For those who don't mind dimming the lights and closing the blinds, Vivitek offers a cheaper projector that sits a mere 15.4in (39cm) away from the wall.
The Taiwanese firm's kit has the added benefit that projectors can be combined to create a display of whatever size or aspect ratio you prefer.
"You install the projectors and their images overlap 10 to 20%," explains Holger Graeff, the firm's general manager for Europe.
"Then a camera looks at the entire screen and the software blends all the images to create one big monitor."
Mr Graeff adds that projected technologies hold the promise of even more advanced features down the line.
"[There will be] holographic applications like in Star Wars where you have your image projected in 3D and you can walk around it," he exclaims.
"But it will take quite some time before that is viable in the home."
The challenges of making a screenless display hasn't stopped one Russian start-up from trying.
Displair is showing a system at CES which uses a humidifier to create a curtain of air made out of tiny water particles that feels dry to the touch, but is substantial enough to project an image on to.
It's even interactive - built-in cameras and software algorithms analyse your hand movements so that you can manipulate the image.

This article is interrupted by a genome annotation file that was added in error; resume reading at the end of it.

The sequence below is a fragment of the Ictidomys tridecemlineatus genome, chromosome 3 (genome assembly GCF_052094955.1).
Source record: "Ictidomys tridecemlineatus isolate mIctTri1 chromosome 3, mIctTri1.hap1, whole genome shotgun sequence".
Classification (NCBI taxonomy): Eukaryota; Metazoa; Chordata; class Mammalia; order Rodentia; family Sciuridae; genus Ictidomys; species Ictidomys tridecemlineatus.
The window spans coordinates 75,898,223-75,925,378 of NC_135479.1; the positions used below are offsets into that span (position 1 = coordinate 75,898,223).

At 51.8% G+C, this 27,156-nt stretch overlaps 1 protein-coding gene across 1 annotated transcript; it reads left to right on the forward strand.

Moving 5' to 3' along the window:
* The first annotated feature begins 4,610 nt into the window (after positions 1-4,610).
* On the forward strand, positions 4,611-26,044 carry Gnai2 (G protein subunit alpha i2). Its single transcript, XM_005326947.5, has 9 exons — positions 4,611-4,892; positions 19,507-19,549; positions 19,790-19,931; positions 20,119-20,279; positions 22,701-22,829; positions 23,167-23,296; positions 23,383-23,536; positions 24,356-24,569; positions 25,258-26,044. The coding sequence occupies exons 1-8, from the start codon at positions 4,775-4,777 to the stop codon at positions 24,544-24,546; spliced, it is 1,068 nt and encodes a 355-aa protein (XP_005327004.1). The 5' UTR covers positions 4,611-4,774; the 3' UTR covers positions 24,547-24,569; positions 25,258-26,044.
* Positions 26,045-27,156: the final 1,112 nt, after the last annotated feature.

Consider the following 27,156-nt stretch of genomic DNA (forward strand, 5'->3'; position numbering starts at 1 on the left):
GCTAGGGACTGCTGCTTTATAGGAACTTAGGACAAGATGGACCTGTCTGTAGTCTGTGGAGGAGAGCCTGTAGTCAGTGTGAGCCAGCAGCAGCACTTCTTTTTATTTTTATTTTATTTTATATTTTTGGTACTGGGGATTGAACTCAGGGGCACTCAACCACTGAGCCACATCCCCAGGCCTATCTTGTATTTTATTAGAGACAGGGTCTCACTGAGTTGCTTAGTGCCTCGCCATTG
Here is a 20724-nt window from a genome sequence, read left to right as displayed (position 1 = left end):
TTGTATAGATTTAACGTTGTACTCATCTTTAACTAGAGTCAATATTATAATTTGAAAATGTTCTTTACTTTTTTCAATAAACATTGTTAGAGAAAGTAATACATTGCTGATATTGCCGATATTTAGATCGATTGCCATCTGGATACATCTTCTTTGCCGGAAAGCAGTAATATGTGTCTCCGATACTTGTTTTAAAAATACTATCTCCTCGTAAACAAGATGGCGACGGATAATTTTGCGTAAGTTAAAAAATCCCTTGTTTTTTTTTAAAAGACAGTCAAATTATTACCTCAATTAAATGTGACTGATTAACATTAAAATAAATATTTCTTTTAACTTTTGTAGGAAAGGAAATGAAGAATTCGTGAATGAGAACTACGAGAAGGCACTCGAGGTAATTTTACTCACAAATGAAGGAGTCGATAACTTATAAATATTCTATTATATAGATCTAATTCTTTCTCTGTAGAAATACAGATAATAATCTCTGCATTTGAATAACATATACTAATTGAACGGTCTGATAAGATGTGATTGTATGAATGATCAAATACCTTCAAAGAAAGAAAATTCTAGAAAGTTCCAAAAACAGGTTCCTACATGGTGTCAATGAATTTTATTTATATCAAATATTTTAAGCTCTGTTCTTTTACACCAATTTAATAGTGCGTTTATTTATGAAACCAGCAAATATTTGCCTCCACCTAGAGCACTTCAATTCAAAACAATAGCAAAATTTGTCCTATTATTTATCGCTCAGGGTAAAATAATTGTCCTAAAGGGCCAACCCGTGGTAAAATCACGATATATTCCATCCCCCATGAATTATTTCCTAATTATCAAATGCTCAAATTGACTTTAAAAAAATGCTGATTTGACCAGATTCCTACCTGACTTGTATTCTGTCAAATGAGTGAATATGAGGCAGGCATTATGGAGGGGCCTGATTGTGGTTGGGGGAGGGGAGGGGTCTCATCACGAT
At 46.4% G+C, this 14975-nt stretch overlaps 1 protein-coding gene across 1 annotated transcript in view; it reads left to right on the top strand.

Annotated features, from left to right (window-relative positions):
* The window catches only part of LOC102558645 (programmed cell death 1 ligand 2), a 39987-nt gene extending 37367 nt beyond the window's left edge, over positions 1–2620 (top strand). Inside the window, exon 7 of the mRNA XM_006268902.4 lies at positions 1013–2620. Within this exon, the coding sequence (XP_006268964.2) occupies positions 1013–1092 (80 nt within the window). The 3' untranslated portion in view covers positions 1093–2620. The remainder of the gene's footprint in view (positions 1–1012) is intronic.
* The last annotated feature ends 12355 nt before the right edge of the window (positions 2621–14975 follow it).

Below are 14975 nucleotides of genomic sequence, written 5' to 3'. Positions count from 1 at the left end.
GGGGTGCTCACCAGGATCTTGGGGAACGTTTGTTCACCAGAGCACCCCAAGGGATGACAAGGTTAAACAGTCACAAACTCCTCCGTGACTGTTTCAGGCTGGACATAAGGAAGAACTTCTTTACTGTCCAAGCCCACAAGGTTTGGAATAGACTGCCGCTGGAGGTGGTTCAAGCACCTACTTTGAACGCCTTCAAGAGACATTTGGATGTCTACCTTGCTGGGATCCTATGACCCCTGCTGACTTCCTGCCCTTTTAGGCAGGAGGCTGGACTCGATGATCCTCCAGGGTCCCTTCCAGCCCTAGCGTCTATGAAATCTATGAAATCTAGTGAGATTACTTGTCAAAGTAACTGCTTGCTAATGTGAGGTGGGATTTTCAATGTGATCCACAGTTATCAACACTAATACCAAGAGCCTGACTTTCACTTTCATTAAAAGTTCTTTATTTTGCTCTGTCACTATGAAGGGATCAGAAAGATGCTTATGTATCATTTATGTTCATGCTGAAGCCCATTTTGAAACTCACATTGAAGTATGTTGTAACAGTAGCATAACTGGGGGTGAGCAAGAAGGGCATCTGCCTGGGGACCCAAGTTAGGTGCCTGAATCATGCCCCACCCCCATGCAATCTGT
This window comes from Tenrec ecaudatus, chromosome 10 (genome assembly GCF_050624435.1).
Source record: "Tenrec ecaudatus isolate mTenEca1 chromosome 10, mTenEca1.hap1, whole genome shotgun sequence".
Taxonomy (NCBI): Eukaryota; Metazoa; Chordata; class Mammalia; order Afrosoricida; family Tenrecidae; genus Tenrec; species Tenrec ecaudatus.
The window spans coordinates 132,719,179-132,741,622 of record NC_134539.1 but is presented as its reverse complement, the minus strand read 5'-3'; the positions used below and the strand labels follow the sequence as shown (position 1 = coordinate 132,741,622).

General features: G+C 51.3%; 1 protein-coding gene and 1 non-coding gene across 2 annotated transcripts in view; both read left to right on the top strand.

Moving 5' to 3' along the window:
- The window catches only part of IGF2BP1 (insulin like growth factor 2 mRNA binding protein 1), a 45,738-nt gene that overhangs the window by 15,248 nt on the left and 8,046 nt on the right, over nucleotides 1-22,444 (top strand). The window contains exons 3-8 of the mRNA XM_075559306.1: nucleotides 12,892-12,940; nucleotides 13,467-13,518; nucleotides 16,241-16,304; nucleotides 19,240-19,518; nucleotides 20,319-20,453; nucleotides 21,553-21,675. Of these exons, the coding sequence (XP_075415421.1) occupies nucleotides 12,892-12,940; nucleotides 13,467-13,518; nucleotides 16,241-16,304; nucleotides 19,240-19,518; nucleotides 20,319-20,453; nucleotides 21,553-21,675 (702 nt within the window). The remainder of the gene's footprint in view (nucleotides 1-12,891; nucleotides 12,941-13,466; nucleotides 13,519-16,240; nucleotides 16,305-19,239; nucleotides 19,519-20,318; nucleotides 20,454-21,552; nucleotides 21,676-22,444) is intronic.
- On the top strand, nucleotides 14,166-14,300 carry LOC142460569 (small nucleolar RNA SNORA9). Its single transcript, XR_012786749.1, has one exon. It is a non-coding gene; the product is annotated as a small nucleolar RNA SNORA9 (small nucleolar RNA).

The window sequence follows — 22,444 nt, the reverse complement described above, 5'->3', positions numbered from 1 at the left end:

Volunteers have been able to use it to play Fruit Ninja, karate chopping the video game's virtual pineapples and bananas in half.
The prototype's image quality isn't good enough to watch a show or movie on it at this point - but the firm says it will improve, adding that there are benefits beyond being able to mimic Tom Cruise in Minority Report.
"It's a greener option," says spokeswoman Kim Terca.
"Right now electronics make up a huge percentage of landfill waste. It doesn't make sense to make these glass and metal boxes that get used and then thrown away with all their lead and other toxic materials."
She adds that a spin-off benefit is that the moisture used is good for your skin.
So, 8k holographic humidifiers by 2023? Stranger things have happened at CES.